At Mexico’s El Palacio de Hierro, the mannequins are coming.
One hundred forty custom-sculptured and manufactured by Ralph Pucci International, to be precise. They’ll be arriving at Palacio’s Interlomas store in northwest Mexico City late this year and they’re part of a bigger visual story developing at the country’s upscale department store chain. There’s a concerted effort underway to sharpen the store identity and instill a more consistent tone from selling floor to selling floor, involving new graphics, improved lighting, upgraded windows for flexibility in display and innovative merchandising concepts.
“We want to edit, get rid of the clutter and reduce the noise,” said Lourdes Méndez, visual merchandising director of El Palacio de Hierro, which translated means “The Iron Palace.”
“We want to create a unique experience for customers, with more highlights, hot spots to have different themes, ‘moments’ for customers to remember us by and relate to. We want to make it shoppable,” Méndez said in an exclusive interview.
Méndez acknowledged that Palacio’s look has been “all over the place” and that the strategy is to project a cleaner, consistent and more modern image, and “focus more on merchandise guidelines, allocation, how many sweaters to a table, a size range that better fits the audience,” Méndez explained. “We are establishing clear standards and working closer with the commercial team in fashion on trends.”
Those “moments” to keep the store fresh and fun have spotlighted everything from desert trends in fashion inspired by Georgia O’Keeffe and shops for everything you need to make your own pasta, to “Day of the Dead” presentations recognizing the Mexican holiday celebrating the deceased, and gourmet “hot spots.”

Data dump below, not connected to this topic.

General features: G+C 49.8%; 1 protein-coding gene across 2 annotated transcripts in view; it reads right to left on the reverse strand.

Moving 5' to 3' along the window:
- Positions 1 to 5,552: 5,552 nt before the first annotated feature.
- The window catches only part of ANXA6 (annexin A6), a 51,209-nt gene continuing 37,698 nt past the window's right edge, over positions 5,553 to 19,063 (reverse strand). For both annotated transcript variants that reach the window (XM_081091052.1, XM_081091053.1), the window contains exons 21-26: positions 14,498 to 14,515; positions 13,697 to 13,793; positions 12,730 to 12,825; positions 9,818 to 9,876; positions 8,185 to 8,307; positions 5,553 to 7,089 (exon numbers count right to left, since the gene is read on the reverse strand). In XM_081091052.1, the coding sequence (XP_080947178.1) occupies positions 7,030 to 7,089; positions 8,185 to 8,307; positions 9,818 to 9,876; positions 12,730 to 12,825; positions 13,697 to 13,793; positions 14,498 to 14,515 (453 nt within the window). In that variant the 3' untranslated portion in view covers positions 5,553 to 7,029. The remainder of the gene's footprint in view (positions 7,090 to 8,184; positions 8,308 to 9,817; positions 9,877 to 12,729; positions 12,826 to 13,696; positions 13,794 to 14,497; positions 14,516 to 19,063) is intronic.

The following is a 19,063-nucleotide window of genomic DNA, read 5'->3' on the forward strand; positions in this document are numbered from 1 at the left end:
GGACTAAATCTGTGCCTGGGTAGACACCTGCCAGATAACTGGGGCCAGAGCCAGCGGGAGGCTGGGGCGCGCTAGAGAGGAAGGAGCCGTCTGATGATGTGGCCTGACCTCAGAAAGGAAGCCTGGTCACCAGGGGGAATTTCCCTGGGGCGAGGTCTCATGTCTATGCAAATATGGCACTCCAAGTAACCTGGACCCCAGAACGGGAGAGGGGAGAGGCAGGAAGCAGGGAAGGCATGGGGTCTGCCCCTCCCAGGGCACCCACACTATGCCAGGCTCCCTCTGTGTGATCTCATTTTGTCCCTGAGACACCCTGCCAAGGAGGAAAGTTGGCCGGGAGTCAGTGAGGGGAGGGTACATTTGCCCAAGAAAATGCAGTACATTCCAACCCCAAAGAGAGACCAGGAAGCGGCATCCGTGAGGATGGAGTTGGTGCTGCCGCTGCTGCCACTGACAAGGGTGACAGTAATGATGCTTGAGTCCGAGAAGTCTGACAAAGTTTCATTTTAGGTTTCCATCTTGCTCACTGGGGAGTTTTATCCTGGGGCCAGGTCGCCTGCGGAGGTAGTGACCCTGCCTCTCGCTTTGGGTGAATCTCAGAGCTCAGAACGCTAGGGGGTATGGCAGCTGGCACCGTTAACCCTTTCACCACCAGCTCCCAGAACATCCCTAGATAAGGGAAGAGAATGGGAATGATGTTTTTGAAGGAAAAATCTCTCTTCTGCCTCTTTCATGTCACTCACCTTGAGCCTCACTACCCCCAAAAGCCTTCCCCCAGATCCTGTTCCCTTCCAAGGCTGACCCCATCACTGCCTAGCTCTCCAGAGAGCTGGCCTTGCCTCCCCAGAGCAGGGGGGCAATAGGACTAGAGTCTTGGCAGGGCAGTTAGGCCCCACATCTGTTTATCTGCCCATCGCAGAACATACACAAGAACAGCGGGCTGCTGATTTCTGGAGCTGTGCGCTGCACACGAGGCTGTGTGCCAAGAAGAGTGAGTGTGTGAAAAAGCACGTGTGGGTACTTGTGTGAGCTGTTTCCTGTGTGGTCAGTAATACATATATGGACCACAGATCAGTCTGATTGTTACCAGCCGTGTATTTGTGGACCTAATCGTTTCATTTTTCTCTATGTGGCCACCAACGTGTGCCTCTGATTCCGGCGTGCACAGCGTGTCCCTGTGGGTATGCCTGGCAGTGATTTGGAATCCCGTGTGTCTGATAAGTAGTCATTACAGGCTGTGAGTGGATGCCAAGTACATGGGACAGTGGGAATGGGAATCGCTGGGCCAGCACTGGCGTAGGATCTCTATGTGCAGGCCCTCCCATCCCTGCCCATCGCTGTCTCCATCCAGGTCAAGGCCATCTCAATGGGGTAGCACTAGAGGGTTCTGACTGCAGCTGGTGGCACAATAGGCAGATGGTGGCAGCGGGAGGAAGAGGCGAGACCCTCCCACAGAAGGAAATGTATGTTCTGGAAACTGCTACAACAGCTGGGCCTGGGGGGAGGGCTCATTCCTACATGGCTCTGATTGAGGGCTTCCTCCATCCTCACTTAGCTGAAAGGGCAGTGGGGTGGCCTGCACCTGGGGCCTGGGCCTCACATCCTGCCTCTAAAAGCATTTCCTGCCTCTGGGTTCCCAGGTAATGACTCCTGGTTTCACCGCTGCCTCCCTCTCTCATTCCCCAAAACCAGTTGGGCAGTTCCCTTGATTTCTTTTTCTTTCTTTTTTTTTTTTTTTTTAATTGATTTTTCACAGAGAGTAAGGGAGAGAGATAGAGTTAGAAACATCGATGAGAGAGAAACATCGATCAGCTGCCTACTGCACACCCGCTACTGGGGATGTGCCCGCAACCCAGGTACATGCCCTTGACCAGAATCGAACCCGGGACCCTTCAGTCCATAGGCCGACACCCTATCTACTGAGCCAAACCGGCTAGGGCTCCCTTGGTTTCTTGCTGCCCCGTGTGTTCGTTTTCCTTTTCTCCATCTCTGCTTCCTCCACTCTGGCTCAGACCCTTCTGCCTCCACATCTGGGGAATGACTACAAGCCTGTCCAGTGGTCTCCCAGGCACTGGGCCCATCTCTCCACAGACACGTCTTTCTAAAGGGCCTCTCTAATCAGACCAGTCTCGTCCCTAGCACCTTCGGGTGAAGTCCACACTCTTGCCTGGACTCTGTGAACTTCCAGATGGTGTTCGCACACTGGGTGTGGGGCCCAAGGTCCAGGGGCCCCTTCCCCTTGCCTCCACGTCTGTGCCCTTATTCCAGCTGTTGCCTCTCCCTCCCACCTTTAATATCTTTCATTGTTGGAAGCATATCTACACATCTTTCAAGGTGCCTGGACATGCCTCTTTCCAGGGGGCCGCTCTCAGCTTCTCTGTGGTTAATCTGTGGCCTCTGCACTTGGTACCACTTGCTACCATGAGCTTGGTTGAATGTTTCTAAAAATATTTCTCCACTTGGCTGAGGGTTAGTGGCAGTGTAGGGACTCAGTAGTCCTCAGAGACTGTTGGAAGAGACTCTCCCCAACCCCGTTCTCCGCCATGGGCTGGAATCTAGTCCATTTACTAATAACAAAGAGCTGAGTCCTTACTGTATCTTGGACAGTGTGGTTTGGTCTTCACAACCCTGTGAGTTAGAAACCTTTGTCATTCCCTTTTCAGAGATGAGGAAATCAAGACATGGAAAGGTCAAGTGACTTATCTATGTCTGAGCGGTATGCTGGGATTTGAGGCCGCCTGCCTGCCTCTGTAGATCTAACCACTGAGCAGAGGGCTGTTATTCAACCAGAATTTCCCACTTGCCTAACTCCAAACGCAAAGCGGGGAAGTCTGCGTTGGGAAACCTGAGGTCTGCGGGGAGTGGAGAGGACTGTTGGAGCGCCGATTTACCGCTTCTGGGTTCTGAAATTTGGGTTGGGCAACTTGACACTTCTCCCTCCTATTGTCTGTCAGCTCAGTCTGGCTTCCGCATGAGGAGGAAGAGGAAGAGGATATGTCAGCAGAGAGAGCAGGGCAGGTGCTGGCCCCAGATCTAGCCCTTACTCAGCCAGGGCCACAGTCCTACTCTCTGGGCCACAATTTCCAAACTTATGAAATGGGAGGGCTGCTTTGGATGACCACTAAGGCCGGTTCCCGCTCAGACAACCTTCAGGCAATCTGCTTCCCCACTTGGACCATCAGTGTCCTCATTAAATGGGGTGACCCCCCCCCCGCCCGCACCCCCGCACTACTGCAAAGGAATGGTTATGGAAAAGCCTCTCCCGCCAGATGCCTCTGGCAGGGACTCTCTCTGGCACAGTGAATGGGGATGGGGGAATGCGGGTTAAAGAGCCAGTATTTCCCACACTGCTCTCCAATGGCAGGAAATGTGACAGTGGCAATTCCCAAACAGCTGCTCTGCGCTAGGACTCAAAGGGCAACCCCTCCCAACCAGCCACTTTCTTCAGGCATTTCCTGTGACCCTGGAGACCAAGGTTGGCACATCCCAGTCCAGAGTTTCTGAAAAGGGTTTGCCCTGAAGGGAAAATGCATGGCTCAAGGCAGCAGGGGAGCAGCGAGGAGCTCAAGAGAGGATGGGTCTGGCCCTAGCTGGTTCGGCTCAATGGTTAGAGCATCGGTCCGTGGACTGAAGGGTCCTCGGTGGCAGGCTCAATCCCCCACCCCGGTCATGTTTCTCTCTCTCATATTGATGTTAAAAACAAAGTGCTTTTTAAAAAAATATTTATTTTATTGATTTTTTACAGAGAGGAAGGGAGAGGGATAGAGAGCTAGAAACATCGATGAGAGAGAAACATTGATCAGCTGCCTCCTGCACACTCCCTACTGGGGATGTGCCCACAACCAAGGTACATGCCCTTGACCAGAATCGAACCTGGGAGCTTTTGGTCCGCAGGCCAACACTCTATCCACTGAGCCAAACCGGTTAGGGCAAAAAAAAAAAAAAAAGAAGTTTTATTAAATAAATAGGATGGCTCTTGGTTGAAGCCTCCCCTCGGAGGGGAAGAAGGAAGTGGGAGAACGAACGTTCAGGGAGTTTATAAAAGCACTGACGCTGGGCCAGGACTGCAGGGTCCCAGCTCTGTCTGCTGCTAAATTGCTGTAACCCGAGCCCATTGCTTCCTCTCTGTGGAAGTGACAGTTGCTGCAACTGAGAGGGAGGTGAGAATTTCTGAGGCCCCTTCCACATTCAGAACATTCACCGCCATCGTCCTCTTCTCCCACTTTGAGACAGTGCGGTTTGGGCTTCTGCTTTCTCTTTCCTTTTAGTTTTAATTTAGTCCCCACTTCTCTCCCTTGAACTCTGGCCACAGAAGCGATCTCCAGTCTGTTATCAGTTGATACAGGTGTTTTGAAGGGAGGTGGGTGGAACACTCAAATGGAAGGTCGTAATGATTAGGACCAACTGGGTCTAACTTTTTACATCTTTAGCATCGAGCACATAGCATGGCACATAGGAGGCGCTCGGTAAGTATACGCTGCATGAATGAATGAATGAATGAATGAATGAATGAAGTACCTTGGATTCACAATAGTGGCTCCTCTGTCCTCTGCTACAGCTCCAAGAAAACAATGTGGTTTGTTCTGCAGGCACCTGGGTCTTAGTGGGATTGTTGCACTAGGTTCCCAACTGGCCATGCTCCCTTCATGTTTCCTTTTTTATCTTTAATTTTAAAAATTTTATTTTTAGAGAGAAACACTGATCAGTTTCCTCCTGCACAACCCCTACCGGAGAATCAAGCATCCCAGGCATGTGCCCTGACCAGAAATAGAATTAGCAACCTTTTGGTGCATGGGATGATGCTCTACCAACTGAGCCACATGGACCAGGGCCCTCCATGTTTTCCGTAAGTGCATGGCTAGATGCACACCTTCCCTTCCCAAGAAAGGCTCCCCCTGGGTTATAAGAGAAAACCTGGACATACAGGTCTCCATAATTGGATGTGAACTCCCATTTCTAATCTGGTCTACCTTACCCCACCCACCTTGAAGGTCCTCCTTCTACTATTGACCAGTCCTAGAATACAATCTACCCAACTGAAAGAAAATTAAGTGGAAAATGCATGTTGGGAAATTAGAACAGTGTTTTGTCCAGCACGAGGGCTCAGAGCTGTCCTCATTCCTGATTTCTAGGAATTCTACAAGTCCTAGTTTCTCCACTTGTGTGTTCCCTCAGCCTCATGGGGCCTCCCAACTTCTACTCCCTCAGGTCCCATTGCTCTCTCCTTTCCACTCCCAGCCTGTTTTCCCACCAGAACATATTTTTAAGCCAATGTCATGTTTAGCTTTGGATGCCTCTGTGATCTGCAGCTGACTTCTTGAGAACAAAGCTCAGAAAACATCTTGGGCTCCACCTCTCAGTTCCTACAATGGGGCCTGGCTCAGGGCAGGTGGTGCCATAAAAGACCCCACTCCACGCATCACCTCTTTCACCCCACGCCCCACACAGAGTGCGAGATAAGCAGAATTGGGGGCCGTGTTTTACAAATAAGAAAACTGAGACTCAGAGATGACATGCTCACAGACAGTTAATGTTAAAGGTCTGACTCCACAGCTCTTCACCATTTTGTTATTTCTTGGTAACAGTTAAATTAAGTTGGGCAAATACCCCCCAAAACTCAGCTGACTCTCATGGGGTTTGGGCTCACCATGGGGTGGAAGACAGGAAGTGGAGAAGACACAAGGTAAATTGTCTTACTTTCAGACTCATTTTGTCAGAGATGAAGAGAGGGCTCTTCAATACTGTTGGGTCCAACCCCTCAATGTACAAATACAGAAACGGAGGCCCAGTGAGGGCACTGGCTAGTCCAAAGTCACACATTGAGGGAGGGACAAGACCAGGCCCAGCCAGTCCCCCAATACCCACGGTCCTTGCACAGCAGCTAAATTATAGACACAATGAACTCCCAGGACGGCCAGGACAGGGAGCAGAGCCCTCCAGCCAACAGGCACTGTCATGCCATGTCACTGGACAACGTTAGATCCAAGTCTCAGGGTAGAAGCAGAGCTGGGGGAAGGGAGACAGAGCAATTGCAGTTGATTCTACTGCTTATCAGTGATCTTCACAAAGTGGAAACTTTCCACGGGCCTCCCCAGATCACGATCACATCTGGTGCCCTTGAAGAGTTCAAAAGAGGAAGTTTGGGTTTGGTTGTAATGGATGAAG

Méndez, formerly with Mexico’s more moderate chain, Liverpool, and earlier employed at Landor Associates, a San Francisco branding company, said Juan Carlos Escribano, Palacio’s chief executive officer, is green-lighting resources to elevate the customer experience. “Our ceo understands the importance of visual standards and how it can drive sales,” Mendez said.
The 131-year-old Palacio operates 13 department stores, two home stores, three boutiques, three outlets, and various specialty shops, including Michael Kors, Mango, Aldo, and Chester & Peck, a Palacio private label. The merchandise ranges from moderate to designer, but Palacio is considered the luxury department store of Mexico. While department stores regularly change window displays, re-merchandise the selling floors and add shops, it’s rare that they devise a holistic approach to visual enhancement, short of renovating the entire store.
On a recent morning, Méndez visited the Ralph Pucci showroom at 44 West 18th Street in Manhattan, which showcases an array of high-end furniture, lighting, art, photography and sculpture. The site also houses Pucci’s mannequin factory, where Méndez met with Pucci and his master sculptor Michael Evert, who was shaping the mouth of a mannequin destined for Palacio.
“He’s adding a little something minimal, abstract. It’s very, very subtle, but it changes the face considerably,” said Pucci. “It’s very much a Pucci look, but this will be very much in the Palacio image — their signature. Typically, Palacio would buy 100 to 150 mannequins from a variety of suppliers — some realistic mannequins, some abstract, some headless. This approach using one house, creating a new modern, clean look will take Palacio to a new direction.”